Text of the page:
Gerhard Richter - 20th Century & Contemporary Art Day Sale, Morning Session New York Thursday, May 19, 2022 | Phillips
  • Executed between 1977 and 1986, the following eight works by Gerhard Richter come from the esteemed Over Holland Collection. Until the late 1980s, Richter’s works on paper were a relatively unknown part of his extensive oeuvre. In 1987, the Museum Overholland launched the first exhibition dedicated exclusively to Richter’s drawings, in which seven of these works were exhibited.

    Poster for the 1987 Exhibition at Museum Over Holland
    Poster for the 1987 Exhibition at Museum Over Holland

    Ranging from works in graphite to vivid oil and watercolor paintings on paper, these eight drawings showcase the virtuosity with which Richter tackles his compositions. The earliest work in the group, Nach Fallschirm/After ‘Parachute’ demonstrates Richter’s skillful use of watercolor. In the 1960s and early 1970s, the artist’s works on paper were largely representational, featuring mostly landscapes and portraits. As time went on, Richter’s drawings, like his paintings, drifted further towards abstraction. This 1977 work represents a pivotal moment in the artist’s career when abstraction and representation blended together, and images were distinguished primarily by color, not form. In Nach Fallschirm/After ‘Parachute’, the translucence of the watercolor medium literally blurs the lines of the composition—a yellow passage in the upper half is most likely the eponymous parachute, with an ambiguous purple horizon line to the left.

    The 1985 works are, by contrast, entirely abstract. Rendered in smaller formats, 8.3.85, 7.12.85, and 12.12.85 boast saturated orange, yellow and red backgrounds with dynamic brushstrokes. In 8.3.85, thick strokes of gray obscure parts of the vibrant composition underneath, a technique reminiscent of some of the artist’s most renowned Abstraktes Bild paintings on canvas done in the same year. 7.12.85 and 12.12.85 feature thinner, active strokes created by Richter’s own finger, disrupting the tranquil scenes beneath that look almost like landscapes.


    Minimal sketches in graphite like 8.1.84 (1) and 8.1.84 (2) illustrate the artist’s delicate handling of lead, with linework in varying thickness and densities. In 4.10.85 (3), veils of layered, shaded graphite are broken by active erasure lines used like a paintbrush; the result is a masterwork on paper that is at once delicate and intense, with dramatic shadows and highlights. Richter reprises this handling of the instrument in 22.5.86 (2), this time leaving even less negative white space, resulting in a soft, gray gradient interrupted by thin black lines.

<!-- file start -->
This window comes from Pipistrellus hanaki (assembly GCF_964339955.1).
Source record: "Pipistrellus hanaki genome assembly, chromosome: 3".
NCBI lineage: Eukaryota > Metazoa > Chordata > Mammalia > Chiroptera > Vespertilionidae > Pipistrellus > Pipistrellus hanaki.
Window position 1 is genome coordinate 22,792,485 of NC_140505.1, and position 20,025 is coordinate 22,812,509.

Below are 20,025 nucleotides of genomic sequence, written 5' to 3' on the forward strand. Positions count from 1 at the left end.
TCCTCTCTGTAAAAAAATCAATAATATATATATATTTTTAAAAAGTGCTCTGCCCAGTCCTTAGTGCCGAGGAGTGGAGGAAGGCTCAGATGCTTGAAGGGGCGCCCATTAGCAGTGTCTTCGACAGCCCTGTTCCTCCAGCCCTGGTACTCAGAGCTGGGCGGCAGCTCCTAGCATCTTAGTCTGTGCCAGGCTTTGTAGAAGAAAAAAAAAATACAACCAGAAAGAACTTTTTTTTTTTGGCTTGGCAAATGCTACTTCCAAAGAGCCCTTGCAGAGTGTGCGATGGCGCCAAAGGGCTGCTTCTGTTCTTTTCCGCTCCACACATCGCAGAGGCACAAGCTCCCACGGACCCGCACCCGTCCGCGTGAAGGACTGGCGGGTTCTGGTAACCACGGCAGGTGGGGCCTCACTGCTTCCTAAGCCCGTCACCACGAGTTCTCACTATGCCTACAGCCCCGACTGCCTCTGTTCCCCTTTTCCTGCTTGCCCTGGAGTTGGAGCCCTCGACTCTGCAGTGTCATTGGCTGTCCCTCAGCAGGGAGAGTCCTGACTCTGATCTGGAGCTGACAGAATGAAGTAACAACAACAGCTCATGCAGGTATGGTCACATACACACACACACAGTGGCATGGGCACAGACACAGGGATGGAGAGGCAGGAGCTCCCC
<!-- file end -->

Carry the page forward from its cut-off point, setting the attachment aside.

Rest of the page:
"Letting something arise instead of creating…no propositions, constructions, inventions, ideologies, -- in order to penetrate to the very core, something that is richer, has more life, to that which is beyond my understanding."
    —Gerhard Richter, in a diary entry dated February 28, 1985

    For many of these works, the artist utilized the unpredictability of his chosen mediums to his advantage. Throughout the compositions, we see watercolor or oil pooling past the confines of the sheet edge. In the graphite drawings, smudging from the artist’s own hand creates a smoothness that contrasts with the pencil’s harsh marks, and in 7.12.85 and 12.12.85, his own finger breaks apart the oil paint in unprecedented ways. It is precisely these techniques that illustrate the element of chance in Richter’s oeuvre, which has remained a key aspect to his works through the decades. The intimacy within these works of paper from the Over Holland Collection beautifully showcase such happy accidents, offering a special glimpse into the contemporary master’s practice. 

    • Provenance

      Acquired directly from the artist by the present owner

    • Exhibited

      Kunstmuseum Winterthur; Kupferstich-Kabinett, Staatliche Kunstsammlungen Dresden; Tilburg, Collection De Pont Museum, Gerhard Richter: Drawings and Watercolours 1964–1999, September 4, 1999–October 8, 2000, pp. 31, 133 (illustrated, p. 31)
      Krefeld, Kaiser Wilhelm Museum, Gerhard Richter: Drawings, Watercolours, New Paintings, April 9–June 18, 2000
      Amsterdam, Stedelijk Museum, Gerhard Richter: Works on Paper from the Collection of Museum Overholland and The Museum of Modern Art, New York, July 7–September 9, 2000

    • Artist Biography

      Gerhard Richter

      German • 1932

      Powerhouse painter Gerhard Richter has been a key player in defining the formal and ideological agenda for painting in contemporary art. His instantaneously recognizable canvases literally and figuratively blur the lines of representation and abstraction. Uninterested in classification, Richter skates between unorthodoxy and realism, much to the delight of institutions and the market alike. 

      Richter's color palette of potent hues is all substance and "no style," in the artist's own words. From career start in 1962, Richter developed both his photorealist and abstracted languages side-by-side, producing voraciously and evolving his artistic style in short intervals. Richter's illusory paintings find themselves on the walls of the world's most revered museums—for instance, London’s Tate Modern displays the Cage (1) – (6), 2006 paintings that were named after experimental composer John Cage and that inspired the balletic 'Rambert Event' hosted by Phillips Berkeley Square in 2016. 

      View More Works

Important Works by Gerhard Richter from the Over Holland Collection


Nach 'Fallschirm' (After 'Parachute')

signed and dated "Richter, 77" lower left
watercolor and graphite on paper
12 1/2 x 9 1/4 in. (31.8 x 23.5 cm)
Executed in 1977.

Full Cataloguing

$120,000 - 180,000 

Sold for $163,800

Contact Specialist

Annie Dolan
Specialist, Head of Day Sale, Morning Session
+1 212 940 1288

20th Century & Contemporary Art Day Sale, Morning Session

New York Auction 19 May 2022